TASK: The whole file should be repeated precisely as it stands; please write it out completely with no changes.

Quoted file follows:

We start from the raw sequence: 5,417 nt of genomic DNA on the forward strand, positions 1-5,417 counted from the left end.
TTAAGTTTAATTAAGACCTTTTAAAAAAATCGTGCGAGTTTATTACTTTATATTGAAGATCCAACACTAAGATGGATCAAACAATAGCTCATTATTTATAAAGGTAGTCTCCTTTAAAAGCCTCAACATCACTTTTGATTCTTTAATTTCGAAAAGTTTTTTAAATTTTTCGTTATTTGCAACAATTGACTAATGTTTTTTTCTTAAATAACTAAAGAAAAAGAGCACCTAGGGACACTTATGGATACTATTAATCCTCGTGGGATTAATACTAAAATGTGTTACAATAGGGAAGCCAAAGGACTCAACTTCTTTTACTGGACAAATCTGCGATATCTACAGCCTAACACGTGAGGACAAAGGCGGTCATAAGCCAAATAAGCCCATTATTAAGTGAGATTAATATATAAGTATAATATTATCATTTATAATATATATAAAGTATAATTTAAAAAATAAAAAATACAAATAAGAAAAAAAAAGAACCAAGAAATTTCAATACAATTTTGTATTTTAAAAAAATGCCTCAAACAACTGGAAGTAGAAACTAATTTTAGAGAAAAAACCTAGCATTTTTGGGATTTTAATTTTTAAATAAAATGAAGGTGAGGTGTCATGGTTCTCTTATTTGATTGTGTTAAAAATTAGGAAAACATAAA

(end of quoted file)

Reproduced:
We start from the raw sequence: 5,417 nt of genomic DNA on the forward strand, positions 1-5,417 counted from the left end.
TTAAGTTTAATTAAGACCTTTTAAAAAAATCGTGCGAGTTTATTACTTTATATTGAAGATCCAACACTAAGATGGATCAAACAATAGCTCATTATTTATAAAGGTAGTCTCCTTTAAAAGCCTCAACATCACTTTTGATTCTTTAATTTCGAAAAGTTTTTTAAATTTTTCGTTATTTGCAACAATTGACTAATGTTTTTTTCTTAAATAACTAAAGAAAAAGAGCACCTAGGGACACTTATGGATACTATTAATCCTCGTGGGATTAATACTAAAATGTGTTACAATAGGGAAGCCAAAGGACTCAACTTCTTTTACTGGACAAATCTGCGATATCTACAGCCTAACACGTGAGGACAAAGGCGGTCATAAGCCAAATAAGCCCATTATTAAGTGAGATTAATATATAAGTATAATATTATCATTTATAATATATATAAAGTATAATTTAAAAAATAAAAAATACAAATAAGAAAAAAAAAGAACCAAGAAATTTCAATACAATTTTGTATTTTAAAAAAATGCCTCAAACAACTGGAAGTAGAAACTAATTTTAGAGAAAAAACCTAGCATTTTTGGGATTTTAATTTTTAAATAAAATGAAGGTGAGGTGTCATGGTTCTCTTATTTGATTGTGTTAAAAATTAGGAAAACATAAA